photo by DECCgovuk (source: Flickr Creative Commons)

An independent report commissioned by the UK’s Conservative Party – when they were in opposition – has found that Britain needs a green investment bank in order to meet its emissions goals for 2020.

The report, entitled ‘Unlocking investment to deliver Britain’s low carbon future’ discusses low carbon investment, issuing ‘green bonds’, tax incentives to help clean energy industries and levies on consumer fuel bills.

From a Reuters Africa report:

The scale of the investment required to meet UK climate change and renewable energy targets is unprecedented.

–Green Investment Bank Commission report

The report also states that the bank should be commercially independent and not accountable to Parliament or ministers.

According to an article in the Independent, Europe and the UK have seen a slowdown in the investment in clean energy due to the financial crisis. Utilities industries have also weakened after a dip in energy consumption, which is ultimately a good thing in this situation, is it not?

A similar plan for a green investment bank is gaining momentum in the US Senate, in light of their failure to sufficiently support President Barack Obama’s climate change legislation.

From an article in the Guardian:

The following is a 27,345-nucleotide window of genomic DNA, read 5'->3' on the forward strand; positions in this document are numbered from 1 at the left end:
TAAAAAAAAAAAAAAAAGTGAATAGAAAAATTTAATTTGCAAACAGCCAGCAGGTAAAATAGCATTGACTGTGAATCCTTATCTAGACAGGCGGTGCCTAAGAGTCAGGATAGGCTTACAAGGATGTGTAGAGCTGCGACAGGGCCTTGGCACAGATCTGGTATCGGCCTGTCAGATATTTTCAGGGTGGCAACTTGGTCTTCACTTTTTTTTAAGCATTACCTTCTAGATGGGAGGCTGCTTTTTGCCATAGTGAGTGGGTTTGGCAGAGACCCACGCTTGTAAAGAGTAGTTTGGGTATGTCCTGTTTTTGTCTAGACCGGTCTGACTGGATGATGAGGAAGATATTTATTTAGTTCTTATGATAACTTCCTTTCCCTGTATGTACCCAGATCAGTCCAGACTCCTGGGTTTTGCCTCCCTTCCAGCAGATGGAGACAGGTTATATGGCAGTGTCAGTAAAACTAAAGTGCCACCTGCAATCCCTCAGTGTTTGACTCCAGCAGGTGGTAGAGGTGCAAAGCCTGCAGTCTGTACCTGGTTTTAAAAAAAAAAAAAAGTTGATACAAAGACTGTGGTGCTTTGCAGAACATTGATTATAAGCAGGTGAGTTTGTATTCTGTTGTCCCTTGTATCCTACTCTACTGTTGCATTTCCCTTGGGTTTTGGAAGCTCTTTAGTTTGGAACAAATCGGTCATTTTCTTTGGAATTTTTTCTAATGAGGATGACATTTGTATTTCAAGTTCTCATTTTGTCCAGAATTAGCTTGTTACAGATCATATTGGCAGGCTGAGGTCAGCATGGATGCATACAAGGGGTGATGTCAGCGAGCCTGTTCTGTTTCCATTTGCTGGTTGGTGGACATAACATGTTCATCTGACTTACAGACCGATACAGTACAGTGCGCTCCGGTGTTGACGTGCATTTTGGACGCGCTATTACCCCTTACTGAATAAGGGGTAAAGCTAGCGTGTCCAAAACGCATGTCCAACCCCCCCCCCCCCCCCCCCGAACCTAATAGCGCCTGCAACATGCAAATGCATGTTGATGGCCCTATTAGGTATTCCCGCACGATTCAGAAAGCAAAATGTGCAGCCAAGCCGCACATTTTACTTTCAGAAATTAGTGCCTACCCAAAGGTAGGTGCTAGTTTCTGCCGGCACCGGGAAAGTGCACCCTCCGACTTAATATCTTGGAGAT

Among the measures gaining in support is the establishment of a clean energy deployment administration, or a green bank. The bank would offer direct financing as well as loan guarantees to new energy infrastructure, energy efficiency and manufacturing technology.

Read more about the Conservative’s clean energy plans in the Telegraph’s interview with UK climate change minister Greg Barker.

About The Author: Graham Land

Greenfudge editor and London-based writer Graham Land grew up in the suburbs of Washington, DC, where he was part of the local hardcore punk scene, playing in several bands. Through this musical movement he became involved in grass roots interests such as anti-racist activism, animal rights and Ecology. In 2000 he relocated to Europe, eventually earning an MA from Malmö University in Sweden. He has also lived in Japan, Ireland, Portugal and Greece.


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